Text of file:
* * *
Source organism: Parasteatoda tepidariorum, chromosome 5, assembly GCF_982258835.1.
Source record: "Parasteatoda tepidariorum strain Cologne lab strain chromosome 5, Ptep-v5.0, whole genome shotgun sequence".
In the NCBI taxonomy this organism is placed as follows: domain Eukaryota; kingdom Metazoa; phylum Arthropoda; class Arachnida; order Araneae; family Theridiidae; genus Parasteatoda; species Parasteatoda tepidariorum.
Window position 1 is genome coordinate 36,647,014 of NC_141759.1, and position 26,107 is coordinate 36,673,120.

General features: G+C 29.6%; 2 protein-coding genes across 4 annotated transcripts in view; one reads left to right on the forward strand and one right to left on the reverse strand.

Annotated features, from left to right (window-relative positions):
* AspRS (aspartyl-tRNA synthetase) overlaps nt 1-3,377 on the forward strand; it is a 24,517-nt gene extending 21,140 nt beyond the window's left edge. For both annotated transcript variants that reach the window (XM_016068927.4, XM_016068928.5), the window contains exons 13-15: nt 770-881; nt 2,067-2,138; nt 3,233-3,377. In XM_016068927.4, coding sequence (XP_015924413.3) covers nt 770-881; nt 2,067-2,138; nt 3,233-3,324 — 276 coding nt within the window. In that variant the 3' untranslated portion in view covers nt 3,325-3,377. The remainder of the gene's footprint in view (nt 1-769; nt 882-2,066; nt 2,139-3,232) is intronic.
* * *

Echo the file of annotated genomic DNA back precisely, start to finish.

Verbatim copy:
Source organism: Parasteatoda tepidariorum, chromosome 5, assembly GCF_982258835.1.
Source record: "Parasteatoda tepidariorum strain Cologne lab strain chromosome 5, Ptep-v5.0, whole genome shotgun sequence".
In the NCBI taxonomy this organism is placed as follows: domain Eukaryota; kingdom Metazoa; phylum Arthropoda; class Arachnida; order Araneae; family Theridiidae; genus Parasteatoda; species Parasteatoda tepidariorum.
Window position 1 is genome coordinate 36,647,014 of NC_141759.1, and position 26,107 is coordinate 36,673,120.

General features: G+C 29.6%; 2 protein-coding genes across 4 annotated transcripts in view; one reads left to right on the forward strand and one right to left on the reverse strand.

Annotated features, from left to right (window-relative positions):
* AspRS (aspartyl-tRNA synthetase) overlaps nt 1-3,377 on the forward strand; it is a 24,517-nt gene extending 21,140 nt beyond the window's left edge. For both annotated transcript variants that reach the window (XM_016068927.4, XM_016068928.5), the window contains exons 13-15: nt 770-881; nt 2,067-2,138; nt 3,233-3,377. In XM_016068927.4, coding sequence (XP_015924413.3) covers nt 770-881; nt 2,067-2,138; nt 3,233-3,324 — 276 coding nt within the window. In that variant the 3' untranslated portion in view covers nt 3,325-3,377. The remainder of the gene's footprint in view (nt 1-769; nt 882-2,066; nt 2,139-3,232) is intronic.